This brings in an Ovidian theme. Not just by titling the textile work ‘Daphne’ but also by looking for the plants in the humans and then that metamorphosis where all of the characters become the flora and the fauna. It’s kind of a back-and-forth.
I think that’s something that we can work on. Yeah, I think in some ways I am interested in transhumanism, how we can expand the human experience through metamorphosis.
Like transhumanism doesn’t have to be an unnatural thing.
Exactly, we can definitely use the botanical as a model. It’s why there’s so much potential in some ecosexual artistic practices. It’s redefining interactions with nature, and it can be very respectful. It can be so many things.
Your background is really interesting. You’ve studied alternative therapies, phytotherapy, energetic healing, and botanical subjects like horticulture. Firstly, What is horticulture, and how does it sit with your work now?
Horticulture is the art of cultivating plants in gardens. We learned about plant biology, how they grow, and how they look in every season. It was a joyful discovery of the vegetal world in a beautiful school in Bois de Vincennes in Paris, alongside an arboretum, which is part of Paris’ botanical garden. After that, I studied landscape architecture at Edinburgh College of Art and at Ecole Nationale Supérieure du Paysage in Versailles. It was completely different; plants started to fade in the background as we were learning about space design, technical drawing, urbanism, and concrete. Plants were often seen as mere tools to build functional spaces.
All these different studies seem to be combined in your work, especially architecture, for example, with the scaffolding in your recent installations and the fact that you’re interested in how the body moves in these spaces. The alchemical and remedying elements in them almost make it feel like a shop; it’s really inviting. I think that’s why they’re so great, these installations because they seem to be offering you different remedies.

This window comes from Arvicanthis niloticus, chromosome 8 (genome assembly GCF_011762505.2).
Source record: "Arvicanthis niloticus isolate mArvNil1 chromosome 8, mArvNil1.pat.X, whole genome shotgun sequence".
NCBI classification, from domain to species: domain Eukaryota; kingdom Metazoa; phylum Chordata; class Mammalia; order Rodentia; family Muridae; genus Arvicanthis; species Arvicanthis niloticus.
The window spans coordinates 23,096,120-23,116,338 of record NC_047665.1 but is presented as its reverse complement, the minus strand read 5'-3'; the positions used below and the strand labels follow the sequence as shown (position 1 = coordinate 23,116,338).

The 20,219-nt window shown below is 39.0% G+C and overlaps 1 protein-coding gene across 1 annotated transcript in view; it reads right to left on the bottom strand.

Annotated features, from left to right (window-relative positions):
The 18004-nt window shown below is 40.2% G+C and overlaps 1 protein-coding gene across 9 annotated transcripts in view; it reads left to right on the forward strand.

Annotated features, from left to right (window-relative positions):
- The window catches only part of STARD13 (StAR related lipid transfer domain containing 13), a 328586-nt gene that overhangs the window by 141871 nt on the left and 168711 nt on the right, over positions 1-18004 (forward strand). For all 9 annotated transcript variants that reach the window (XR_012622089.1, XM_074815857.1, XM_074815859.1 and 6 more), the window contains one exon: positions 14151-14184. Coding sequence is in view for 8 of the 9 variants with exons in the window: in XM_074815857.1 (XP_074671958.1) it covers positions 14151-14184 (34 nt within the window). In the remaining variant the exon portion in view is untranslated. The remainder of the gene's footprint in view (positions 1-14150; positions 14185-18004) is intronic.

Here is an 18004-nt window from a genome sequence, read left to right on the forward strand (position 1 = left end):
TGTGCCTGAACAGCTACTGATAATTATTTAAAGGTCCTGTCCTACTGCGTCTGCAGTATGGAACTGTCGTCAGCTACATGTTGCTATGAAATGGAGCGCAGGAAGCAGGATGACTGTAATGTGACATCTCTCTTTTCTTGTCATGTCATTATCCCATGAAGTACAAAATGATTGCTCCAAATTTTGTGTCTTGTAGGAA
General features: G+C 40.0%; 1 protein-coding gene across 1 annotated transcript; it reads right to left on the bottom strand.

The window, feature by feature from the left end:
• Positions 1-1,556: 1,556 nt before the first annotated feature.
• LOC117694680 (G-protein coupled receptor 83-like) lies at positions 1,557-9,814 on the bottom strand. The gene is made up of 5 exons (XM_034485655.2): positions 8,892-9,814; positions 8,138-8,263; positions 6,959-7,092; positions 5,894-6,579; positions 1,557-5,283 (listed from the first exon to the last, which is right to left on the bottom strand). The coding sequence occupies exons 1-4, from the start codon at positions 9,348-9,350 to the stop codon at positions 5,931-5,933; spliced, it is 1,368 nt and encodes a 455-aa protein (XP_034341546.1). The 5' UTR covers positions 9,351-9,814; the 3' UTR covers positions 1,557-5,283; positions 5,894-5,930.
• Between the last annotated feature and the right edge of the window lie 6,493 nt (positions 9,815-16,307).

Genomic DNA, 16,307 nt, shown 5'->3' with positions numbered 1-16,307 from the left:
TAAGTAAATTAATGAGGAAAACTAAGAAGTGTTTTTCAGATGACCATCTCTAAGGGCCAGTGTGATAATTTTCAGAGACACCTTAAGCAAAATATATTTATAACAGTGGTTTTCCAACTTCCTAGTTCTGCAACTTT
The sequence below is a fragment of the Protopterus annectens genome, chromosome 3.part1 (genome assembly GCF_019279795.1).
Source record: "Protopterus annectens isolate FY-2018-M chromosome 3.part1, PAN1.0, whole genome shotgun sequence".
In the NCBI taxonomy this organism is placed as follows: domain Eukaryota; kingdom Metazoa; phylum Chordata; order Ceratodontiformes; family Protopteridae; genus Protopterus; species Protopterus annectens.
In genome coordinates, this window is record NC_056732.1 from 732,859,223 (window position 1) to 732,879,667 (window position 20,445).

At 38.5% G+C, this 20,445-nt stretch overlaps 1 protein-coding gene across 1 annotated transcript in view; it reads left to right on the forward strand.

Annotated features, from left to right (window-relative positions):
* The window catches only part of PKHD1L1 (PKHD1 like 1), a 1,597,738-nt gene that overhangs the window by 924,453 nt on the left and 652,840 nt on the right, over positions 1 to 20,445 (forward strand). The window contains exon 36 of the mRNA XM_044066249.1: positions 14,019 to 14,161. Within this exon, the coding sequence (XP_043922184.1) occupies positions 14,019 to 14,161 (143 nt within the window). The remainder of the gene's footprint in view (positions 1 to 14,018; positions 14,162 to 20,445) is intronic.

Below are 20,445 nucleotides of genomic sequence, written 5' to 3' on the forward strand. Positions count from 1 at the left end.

I enjoy people interacting with my installations as if they were inhabiting it. The spatial experience allows them to be immersed further into the work. For my last installation, the triptych Light reaction, Dark reaction and Photophilia, which were shown in the same exhibition space for 2 months, I would like its final form to be more architectural and permanent, getting closer to the plant’s temporality.
We’ve spoken before about the natural components found in plants, which is something that draws you to work with these natural forms. Could you speak a bit about that and how you choose the plants that you work with?
When I started to look at plants again in the context of my artistic practice, I was interested in the transformational aspect they could offer when interacting with the human body and consciousness. I wanted to see how plants can be a transformational tool. Supposedly magical properties are often linked to biological properties, and [I was interested in] how plants are producing substances for themselves. Initially, they don’t produce a substance for us. Everything in the plant is something [it has made] for itself first and foremost, like containing a chemical to fight a case of fungi, infection or parasites. Then when humans absorb it, we find that some vegetal substances affect us. I was interested in how certain vegetal substances can transform our metabolism and cure us or how traditional psychedelic plant usage can transform human consciousness. Understanding what a certain compound does for the plant’s biology – acting as a defence mechanism or to attract pollinators – helps to adopt a vegetal perspective, leaving a consumerist anthropocentric attitude behind in favour of a biocentric vision.